A “Free” Relation with Technology


 

The main thing in common between “progressives” and “conservatives” today is that both are believers in “progress”; despite the ‘conservative’ label, Republicans, for instance, are even more incensed than Democrats at the idea that anyone is standing in the way of “progress”, for instance ecologists, socialists, etc.

“Progress” though, like “Democracy”, “Republic” and “Capitalism”, not to mention “Freedom”, remains largely undetermined. If there is a determination common to all the participants it is to keep it undetermined. Any determination of what “progress” might have as a goal would involve the necessity to make difficult decisions, and the latter is precisely what none of the participants wants. “Progress” is left with the vague connotation of some sort of “more” but more of what is never stated. As such it tends to default to more money and/or power in the individual case, but that can hardly be a goal of society overall.

The American anthropologist Robert Redfield distinguished ‘traditional’ societies’ from ‘modern’ societies as ‘moral vs technical’. While this is an over-simplification (as Redfield himself acknowledged, it was based on ideal types) he made the distinction because it points towards a truth that is difficult to formulate any other way. The Norwegian anthropologist Thomas Eriksen made a list of things that were common in traditional societies versus things that are new and unique to modern society:

Traditional

  • Slow time; silence
  • Security; predictability Sense of belonging, and of personal identity
  • Coherence; understanding
  • Organic growth
  • Real experiences (i.e., ones not mediated by the mass media).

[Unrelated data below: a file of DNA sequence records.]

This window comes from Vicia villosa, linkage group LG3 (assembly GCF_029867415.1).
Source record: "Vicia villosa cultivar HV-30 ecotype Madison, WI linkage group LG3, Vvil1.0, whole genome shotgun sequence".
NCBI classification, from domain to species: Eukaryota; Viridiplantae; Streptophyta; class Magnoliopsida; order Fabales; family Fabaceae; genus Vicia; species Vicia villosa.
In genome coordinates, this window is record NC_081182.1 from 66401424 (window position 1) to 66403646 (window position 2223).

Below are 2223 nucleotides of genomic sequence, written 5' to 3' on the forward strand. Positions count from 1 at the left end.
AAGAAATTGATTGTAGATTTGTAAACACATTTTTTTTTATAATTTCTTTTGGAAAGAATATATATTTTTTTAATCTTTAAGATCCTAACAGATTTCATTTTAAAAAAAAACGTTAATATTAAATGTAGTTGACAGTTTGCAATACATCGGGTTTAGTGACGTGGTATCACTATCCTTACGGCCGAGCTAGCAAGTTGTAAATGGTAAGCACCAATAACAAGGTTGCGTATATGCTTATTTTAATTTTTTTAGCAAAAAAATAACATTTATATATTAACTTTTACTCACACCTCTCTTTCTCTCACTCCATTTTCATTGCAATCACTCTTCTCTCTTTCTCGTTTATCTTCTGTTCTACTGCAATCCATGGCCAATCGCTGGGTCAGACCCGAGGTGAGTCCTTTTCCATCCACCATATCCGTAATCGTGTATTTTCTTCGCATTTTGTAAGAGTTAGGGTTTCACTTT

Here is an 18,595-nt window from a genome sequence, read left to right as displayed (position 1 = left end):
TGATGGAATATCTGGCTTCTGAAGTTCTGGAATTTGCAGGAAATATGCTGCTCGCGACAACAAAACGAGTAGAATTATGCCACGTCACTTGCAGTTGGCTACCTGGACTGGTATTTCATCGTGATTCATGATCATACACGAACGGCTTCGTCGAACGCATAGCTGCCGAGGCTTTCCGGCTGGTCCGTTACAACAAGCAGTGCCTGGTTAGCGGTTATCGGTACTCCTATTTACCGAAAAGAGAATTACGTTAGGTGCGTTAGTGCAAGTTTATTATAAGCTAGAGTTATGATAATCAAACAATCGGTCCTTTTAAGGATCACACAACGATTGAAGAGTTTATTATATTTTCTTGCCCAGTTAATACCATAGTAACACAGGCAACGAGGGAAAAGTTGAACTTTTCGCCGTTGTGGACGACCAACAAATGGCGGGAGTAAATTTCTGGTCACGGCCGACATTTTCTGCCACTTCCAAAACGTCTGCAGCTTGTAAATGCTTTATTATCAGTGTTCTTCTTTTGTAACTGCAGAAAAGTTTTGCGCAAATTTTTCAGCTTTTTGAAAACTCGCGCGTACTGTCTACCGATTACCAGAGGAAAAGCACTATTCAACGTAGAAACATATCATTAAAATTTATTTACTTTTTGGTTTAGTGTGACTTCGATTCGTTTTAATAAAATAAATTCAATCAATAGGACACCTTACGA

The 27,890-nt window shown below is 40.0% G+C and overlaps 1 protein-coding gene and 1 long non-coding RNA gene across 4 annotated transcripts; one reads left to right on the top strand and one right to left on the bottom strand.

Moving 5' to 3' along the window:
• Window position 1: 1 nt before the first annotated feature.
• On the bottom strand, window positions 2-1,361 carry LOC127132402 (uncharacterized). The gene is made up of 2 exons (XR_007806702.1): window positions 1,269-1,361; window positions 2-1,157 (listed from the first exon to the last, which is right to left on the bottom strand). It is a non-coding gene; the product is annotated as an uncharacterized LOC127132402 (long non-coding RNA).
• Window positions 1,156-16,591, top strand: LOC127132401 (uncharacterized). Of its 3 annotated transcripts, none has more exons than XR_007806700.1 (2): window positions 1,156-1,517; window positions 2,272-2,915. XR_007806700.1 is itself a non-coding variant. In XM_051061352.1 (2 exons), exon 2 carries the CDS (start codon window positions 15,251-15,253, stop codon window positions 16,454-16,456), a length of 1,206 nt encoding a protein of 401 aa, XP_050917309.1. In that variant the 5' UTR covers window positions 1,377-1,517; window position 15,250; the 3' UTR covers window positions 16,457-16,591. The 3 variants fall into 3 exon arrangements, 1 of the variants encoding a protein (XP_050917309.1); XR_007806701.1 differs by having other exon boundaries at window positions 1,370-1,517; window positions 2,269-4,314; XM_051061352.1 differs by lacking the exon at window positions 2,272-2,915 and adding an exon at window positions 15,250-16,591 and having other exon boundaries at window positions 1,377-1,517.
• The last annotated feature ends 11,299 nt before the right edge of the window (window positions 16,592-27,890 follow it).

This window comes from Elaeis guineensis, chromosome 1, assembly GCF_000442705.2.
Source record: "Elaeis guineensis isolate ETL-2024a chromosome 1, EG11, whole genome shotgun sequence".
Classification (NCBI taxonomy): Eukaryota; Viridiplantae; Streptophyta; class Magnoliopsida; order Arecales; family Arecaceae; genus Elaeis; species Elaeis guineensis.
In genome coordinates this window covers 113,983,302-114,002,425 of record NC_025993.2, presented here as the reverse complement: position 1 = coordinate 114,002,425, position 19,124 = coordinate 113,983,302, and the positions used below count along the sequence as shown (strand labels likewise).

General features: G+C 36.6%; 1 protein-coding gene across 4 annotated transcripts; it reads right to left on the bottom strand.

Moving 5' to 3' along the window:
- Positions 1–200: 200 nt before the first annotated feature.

• Recognition that death is a part of life

Modern

  • Chips and computers
  • Ubiquitous mobile telecommunications
  • Genetic engineering
  • Electronically integrated global financial markets
  • Interlinked capitalist economy embracing the entire planet
  • Majority of urban labor force working in information processing
  • Majority of planetary population living in urban centers

 

It’s not difficult to recognize the Gestell as Heidegger termed it, the Enframing effect of modern technology at work in the latter set. Enframing as the essence of technology, for Heidegger, turned everything into a ‘standing-reserve’ that was always available, including people. It can be argued that human history has always been fundamentally about technological improvement, of course, but there is also a sense that in the radical difference in degree, for example a tally stick versus the modern global financial system, there has also been a change in kind. Even so, this change in kind can only bring out what was already implicit in technical know-how from the start, but hidden.

The notion of Heidegger as some sort of romantic Luddite is nonsense. In fact it’s specifically repudiated in the main work thematizing technology – The Question Concerning Technology. Heidegger notes there that any attempt to repudiate technology is simply an inverted attempt to master it, and as such doomed to failure.

While technology has brought some obvious improvements, a quick look at the list above, whether you agree with every point in each list or not, brings the idea that progress in any human sense is assured into serious question. While the left sees technological progress as evolutionary, and the right appears to view it as a transformation of Christian eschatology, this only serves to promote the idea that technological progress is in fact primary for both, and the various arguments between an evolutionary understanding or an eschatological one merely a ruse to hide the fact that they are fundamentally in agreement.